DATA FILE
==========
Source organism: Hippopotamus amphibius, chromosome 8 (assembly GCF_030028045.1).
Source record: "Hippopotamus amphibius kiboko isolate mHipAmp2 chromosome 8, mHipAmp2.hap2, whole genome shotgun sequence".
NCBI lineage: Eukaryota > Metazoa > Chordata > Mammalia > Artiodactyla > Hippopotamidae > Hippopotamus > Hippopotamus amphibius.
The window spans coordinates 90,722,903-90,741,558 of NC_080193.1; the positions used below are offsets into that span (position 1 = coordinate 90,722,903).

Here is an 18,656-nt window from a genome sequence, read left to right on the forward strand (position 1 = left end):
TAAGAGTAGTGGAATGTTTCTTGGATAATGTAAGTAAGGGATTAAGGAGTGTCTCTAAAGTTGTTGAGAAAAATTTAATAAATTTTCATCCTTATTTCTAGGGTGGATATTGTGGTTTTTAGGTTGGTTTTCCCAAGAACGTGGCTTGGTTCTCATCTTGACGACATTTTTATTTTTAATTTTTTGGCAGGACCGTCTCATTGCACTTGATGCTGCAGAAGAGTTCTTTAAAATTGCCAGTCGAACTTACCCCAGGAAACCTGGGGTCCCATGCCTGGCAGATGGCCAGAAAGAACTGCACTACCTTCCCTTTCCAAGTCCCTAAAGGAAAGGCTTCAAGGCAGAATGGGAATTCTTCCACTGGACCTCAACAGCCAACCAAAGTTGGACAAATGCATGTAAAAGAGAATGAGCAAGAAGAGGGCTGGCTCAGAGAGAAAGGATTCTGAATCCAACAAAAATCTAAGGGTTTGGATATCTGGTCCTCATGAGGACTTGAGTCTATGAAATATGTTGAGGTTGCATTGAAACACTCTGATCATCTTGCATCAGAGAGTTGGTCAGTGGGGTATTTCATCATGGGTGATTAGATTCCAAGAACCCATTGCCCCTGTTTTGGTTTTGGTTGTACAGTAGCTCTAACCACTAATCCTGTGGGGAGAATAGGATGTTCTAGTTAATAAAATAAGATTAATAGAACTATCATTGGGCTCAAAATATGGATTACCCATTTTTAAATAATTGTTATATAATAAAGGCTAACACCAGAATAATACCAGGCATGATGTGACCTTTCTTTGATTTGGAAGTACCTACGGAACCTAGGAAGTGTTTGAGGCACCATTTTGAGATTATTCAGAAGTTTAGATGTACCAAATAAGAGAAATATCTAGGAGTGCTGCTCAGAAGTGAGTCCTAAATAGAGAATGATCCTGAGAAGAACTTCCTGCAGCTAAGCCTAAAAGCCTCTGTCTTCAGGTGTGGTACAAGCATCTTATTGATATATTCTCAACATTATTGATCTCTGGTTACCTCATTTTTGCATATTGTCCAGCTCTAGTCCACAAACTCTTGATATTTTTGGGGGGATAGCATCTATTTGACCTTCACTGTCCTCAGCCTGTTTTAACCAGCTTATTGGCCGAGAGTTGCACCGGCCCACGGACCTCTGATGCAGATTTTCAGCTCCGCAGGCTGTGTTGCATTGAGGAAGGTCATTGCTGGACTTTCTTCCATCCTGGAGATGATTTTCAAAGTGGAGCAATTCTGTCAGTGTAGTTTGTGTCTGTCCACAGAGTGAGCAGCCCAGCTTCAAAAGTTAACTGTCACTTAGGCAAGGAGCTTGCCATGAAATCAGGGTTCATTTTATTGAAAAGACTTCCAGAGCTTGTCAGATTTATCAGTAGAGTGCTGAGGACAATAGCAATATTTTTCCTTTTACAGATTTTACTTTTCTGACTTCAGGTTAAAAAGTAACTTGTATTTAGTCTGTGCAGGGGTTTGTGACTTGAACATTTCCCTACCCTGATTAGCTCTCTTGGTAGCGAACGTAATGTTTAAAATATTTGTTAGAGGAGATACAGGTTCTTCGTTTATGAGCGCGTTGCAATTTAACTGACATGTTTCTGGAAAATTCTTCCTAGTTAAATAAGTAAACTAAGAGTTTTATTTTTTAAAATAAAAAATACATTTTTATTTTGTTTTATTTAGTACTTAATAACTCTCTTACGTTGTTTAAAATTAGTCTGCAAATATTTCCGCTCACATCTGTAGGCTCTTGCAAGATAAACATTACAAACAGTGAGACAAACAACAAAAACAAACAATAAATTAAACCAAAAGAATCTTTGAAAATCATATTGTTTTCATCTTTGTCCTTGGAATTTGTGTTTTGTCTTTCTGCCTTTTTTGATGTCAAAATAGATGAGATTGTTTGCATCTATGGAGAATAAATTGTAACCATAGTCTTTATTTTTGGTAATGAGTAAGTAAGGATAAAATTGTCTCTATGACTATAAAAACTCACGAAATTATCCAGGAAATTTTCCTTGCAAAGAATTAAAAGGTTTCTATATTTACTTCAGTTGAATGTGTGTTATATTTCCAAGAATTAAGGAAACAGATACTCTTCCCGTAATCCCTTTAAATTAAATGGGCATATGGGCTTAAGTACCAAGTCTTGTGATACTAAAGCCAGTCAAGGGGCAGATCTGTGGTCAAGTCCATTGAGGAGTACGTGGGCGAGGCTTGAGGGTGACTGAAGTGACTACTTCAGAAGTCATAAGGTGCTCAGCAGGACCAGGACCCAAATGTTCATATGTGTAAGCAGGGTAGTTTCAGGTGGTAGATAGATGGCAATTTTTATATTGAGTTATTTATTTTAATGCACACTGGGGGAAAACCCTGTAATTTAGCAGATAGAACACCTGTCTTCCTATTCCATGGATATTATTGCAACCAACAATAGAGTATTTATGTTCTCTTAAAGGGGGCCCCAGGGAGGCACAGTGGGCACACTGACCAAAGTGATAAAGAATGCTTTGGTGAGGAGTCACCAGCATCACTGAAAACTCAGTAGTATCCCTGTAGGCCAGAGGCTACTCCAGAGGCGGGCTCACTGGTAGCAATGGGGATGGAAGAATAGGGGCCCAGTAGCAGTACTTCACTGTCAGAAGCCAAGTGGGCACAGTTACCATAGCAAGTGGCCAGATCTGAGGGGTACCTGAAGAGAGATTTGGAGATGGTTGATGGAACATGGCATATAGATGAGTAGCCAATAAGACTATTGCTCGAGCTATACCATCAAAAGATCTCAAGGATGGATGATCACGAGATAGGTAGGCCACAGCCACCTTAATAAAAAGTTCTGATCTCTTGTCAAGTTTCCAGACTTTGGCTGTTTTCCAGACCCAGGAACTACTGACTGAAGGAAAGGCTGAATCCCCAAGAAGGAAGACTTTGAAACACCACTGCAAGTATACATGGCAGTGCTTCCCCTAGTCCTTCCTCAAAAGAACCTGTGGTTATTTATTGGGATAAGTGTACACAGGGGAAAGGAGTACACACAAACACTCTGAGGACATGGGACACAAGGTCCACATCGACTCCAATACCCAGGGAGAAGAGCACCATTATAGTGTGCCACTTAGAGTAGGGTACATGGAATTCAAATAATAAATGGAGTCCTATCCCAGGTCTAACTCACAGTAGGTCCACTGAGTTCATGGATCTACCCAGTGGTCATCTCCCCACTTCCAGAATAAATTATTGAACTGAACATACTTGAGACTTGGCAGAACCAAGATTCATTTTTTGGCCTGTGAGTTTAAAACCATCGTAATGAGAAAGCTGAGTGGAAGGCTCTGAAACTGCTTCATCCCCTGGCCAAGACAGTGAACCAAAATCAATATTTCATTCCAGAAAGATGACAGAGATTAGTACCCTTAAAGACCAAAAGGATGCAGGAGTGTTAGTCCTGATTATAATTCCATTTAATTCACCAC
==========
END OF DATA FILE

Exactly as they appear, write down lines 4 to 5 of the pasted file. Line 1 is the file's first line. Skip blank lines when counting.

The window spans coordinates 90,722,903-90,741,558 of NC_080193.1; the positions used below are offsets into that span (position 1 = coordinate 90,722,903).

Here is an 18,656-nt window from a genome sequence, read left to right on the forward strand (position 1 = left end):